RESULTS : It was observed that microcirculatory perfusion, which might reflect the angiogenic effect of HGF, was statistically significantly correlated ( r = 0.94, p < 0.002) to ulcer area reduction in the treated ulcers. Excellent (84-100% area reduction) or partial healing (58-59%) was seen in eight out of 11 patients. No control group was included in this pilot study, which must be completed by proper control studies.

CONCLUSION : This study suggests that HGF may heal chronic leg ulcers, possibly by improving the microcirculation. Proper control studies need to be performed.

National Category
Medical and Health Sciences
Identifiers
urn:nbn:se:liu:diva-32893 (URN)10.1080/095466302317584449 (DOI)18838 (Local ID)18838 (Archive number)18838 (OAI)
Available from: 2009-10-09 Created: 2009-10-09 Last updated: 2017-12-13Bibliographically approved
6. Hepatocyte growth factor accelerates restitution of damaged mouse melanocyte monolayer in vitro
Open this publication in new window or tab >>Hepatocyte growth factor accelerates restitution of damaged mouse melanocyte monolayer in vitro
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(English)Manuscript (preprint) (Other academic)
Abstract [en]

In a recent pilot study we observed enhanced wound repair properties in chronic leg ulcers after HGF administration. The aim of the present study was to assess the mechanism of HGF in the wound-healing process by an in vitro study of HGF on a transformed mouse skin epithelial cell line (CCL-53. 1) that expresses the HGF receptor, c-Met. HGF did not enhance cell proliferation, judged by [3H}thymidine incorporation. The restitution of injured epithelial cells was significantly increased by HGF. This effect was dose-dependant, beginning at low concentrations (1ng/ml) of HGF, and was inhibited by heparin. HGF enhanced migration of epithelial cells compared to untreated controls. The actin structure was changed by HGF, with less F-actin in the dense peripheral structures compared to untreated cells. Corresponding morphological changes in cells were found showing spread morphology with smaller intracellular spaces after HGF addition. We conclude that HGF may contribute to restitution of the damaged mouse epithelial cell monolayer by morphologic changes and enhanced motility of cells towards the injured area.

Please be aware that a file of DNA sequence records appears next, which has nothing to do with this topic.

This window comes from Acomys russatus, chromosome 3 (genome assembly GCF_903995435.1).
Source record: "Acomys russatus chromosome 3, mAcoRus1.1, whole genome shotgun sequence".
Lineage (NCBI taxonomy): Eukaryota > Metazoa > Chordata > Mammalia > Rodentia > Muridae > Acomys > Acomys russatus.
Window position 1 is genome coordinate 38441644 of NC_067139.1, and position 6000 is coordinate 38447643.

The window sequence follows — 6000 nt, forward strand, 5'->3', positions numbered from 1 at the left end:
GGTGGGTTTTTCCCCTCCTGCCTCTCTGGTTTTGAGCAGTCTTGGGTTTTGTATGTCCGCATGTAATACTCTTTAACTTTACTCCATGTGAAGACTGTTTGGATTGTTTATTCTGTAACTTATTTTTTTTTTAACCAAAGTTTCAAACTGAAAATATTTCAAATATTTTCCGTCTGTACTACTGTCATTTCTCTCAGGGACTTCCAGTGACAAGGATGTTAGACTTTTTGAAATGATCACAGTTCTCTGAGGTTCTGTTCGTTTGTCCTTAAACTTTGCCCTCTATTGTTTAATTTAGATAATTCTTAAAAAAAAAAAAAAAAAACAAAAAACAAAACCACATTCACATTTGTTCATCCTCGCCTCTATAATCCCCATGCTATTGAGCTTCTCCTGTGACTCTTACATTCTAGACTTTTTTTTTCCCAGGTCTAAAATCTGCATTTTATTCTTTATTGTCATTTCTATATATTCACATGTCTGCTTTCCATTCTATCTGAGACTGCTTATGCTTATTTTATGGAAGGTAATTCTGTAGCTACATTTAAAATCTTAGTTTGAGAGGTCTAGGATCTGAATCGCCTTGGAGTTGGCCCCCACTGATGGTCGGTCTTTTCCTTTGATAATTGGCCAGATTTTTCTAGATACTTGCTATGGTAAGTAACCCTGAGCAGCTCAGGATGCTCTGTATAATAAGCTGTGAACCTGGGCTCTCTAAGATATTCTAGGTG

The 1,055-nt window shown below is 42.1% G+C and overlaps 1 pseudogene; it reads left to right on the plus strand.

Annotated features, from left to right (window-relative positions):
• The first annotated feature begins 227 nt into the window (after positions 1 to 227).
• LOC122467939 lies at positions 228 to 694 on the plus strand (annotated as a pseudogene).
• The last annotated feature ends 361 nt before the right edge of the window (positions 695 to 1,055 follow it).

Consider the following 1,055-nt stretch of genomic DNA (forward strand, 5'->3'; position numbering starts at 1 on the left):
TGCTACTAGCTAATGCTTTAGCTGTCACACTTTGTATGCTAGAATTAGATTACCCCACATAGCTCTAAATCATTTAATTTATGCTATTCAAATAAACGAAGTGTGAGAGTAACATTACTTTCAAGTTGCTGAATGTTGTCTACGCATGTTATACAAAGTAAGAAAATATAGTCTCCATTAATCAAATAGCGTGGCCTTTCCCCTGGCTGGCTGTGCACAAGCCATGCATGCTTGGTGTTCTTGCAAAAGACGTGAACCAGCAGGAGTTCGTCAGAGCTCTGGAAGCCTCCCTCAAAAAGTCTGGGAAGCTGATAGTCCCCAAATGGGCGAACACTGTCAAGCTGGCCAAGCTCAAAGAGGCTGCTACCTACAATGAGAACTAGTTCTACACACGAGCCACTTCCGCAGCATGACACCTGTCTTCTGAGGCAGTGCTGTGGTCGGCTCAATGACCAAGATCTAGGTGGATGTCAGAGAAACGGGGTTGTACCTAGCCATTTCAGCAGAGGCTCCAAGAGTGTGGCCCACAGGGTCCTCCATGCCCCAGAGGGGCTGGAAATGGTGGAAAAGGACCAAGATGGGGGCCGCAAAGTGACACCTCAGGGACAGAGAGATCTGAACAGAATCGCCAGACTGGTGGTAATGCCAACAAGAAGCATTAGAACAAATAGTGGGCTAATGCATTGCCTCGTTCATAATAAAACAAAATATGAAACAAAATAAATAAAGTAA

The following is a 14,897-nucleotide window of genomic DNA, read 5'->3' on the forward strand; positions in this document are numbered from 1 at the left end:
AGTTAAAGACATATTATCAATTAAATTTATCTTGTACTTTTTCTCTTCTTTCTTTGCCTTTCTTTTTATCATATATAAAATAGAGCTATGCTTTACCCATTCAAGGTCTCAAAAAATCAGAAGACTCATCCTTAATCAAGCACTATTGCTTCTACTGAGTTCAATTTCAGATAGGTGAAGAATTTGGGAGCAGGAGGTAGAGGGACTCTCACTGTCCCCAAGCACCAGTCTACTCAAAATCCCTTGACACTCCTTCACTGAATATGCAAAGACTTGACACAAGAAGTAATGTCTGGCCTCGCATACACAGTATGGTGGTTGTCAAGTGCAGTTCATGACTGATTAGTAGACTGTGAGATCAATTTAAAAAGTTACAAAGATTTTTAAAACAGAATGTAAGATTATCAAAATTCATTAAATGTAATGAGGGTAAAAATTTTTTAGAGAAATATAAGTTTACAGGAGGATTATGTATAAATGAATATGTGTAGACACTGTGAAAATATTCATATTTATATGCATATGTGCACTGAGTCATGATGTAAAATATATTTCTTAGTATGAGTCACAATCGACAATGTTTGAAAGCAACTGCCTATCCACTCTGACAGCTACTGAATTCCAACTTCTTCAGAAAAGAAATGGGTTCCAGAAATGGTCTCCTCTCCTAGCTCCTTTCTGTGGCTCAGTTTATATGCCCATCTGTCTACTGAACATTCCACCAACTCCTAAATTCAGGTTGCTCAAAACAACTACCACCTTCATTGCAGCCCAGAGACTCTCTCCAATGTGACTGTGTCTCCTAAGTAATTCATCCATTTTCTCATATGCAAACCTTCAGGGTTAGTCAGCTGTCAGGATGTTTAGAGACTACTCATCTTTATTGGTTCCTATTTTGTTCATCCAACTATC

National Category
Medical and Health Sciences
Identifiers
urn:nbn:se:liu:diva-81260 (URN)
Available from: 2012-09-10 Created: 2012-09-10 Last updated: 2012-09-10